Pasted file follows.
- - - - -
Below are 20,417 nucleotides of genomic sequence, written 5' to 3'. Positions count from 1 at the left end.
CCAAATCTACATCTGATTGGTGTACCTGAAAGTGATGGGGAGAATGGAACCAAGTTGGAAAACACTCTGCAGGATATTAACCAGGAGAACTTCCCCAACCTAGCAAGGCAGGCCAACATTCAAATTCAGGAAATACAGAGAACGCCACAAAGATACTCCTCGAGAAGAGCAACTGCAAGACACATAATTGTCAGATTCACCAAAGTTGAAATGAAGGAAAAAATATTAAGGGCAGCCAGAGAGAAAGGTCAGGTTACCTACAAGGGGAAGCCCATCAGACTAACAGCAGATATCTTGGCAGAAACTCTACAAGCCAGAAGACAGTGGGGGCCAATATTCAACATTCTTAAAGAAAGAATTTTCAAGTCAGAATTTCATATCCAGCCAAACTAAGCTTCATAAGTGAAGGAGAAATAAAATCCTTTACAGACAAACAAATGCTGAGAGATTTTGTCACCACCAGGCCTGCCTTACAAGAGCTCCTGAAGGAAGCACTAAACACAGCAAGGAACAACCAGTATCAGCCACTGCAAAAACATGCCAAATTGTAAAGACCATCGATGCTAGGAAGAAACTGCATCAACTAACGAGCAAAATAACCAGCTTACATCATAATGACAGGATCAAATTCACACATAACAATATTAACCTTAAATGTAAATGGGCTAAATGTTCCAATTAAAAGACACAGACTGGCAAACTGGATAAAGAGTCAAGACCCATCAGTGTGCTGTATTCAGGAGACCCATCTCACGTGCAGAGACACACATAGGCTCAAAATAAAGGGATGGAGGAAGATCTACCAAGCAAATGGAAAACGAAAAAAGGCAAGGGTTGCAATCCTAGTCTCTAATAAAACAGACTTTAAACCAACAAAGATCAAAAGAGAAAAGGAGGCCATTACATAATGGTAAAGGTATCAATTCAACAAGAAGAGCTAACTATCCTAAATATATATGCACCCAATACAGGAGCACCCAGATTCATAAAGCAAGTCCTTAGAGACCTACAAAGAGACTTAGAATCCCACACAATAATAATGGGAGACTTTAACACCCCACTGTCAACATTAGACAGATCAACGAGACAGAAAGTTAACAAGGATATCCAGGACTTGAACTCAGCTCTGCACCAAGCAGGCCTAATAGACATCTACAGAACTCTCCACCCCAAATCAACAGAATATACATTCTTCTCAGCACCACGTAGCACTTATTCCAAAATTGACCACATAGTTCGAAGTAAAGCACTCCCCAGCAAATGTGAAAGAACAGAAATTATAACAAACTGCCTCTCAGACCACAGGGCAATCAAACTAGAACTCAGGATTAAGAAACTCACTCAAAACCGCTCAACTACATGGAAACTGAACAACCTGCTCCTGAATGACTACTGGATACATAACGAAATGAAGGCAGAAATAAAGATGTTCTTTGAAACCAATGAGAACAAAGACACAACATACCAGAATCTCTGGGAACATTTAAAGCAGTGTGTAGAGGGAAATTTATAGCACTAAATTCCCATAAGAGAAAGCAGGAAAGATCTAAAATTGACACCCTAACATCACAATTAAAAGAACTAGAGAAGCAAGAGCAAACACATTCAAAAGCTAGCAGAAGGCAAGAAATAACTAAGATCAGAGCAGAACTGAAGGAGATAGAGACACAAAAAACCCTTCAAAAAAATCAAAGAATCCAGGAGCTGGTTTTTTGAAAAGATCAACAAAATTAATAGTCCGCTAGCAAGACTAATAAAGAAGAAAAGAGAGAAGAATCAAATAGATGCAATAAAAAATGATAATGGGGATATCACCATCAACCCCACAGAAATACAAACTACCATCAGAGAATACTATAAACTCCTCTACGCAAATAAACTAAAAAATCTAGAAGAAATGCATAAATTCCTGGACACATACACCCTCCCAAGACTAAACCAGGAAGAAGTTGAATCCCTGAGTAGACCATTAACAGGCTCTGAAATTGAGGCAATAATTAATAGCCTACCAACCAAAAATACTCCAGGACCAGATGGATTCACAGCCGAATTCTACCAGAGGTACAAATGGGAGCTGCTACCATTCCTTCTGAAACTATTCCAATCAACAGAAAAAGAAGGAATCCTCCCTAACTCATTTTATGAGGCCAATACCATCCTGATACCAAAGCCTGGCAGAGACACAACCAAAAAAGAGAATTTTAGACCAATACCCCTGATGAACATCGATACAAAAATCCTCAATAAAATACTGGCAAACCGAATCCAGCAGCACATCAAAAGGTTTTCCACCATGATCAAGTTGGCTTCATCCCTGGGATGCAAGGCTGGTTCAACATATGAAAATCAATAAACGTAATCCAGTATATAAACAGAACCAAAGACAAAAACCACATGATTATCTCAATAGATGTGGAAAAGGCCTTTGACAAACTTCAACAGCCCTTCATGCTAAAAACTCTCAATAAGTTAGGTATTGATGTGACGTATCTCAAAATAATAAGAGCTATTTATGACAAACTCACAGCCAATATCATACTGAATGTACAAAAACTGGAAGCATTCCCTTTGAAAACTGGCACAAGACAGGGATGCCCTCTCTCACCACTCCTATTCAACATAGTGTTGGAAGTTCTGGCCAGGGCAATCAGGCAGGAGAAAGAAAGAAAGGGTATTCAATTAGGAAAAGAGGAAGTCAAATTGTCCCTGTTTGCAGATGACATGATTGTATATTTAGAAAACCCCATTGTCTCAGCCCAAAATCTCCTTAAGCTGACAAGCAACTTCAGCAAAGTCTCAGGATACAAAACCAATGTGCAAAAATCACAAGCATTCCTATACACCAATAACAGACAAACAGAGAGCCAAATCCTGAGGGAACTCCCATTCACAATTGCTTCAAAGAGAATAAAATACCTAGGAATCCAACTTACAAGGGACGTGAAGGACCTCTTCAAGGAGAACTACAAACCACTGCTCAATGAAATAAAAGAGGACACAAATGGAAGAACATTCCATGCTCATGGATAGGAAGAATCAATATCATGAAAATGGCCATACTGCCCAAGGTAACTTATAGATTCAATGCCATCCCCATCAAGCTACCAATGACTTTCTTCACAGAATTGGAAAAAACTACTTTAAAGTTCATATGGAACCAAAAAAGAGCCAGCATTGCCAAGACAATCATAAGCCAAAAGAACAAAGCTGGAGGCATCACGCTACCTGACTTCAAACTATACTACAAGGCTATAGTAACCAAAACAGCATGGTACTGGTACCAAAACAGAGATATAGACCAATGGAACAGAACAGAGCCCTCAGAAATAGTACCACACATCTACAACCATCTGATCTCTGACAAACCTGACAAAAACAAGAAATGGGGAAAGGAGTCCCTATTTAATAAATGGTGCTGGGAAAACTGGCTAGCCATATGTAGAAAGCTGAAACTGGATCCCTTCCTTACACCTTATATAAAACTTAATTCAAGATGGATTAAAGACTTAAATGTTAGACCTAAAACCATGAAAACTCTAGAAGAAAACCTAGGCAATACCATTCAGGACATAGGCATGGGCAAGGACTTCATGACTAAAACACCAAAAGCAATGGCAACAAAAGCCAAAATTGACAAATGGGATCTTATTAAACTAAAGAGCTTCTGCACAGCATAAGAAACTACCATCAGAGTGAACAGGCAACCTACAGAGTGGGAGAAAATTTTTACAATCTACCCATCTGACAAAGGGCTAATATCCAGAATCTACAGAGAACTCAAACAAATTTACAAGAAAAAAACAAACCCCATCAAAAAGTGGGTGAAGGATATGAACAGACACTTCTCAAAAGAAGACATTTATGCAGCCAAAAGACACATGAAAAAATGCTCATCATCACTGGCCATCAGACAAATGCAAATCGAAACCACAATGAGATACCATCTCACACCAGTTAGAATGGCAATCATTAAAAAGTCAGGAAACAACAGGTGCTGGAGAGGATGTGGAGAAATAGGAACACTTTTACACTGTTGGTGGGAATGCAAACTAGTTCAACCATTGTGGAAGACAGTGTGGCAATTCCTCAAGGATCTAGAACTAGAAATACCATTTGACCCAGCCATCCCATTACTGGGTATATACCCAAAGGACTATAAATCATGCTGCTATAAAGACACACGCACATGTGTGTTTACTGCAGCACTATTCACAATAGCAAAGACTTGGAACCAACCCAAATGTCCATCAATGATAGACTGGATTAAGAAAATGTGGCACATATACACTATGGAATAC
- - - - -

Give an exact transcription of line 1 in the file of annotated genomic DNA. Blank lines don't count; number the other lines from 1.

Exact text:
Below are 20,417 nucleotides of genomic sequence, written 5' to 3'. Positions count from 1 at the left end.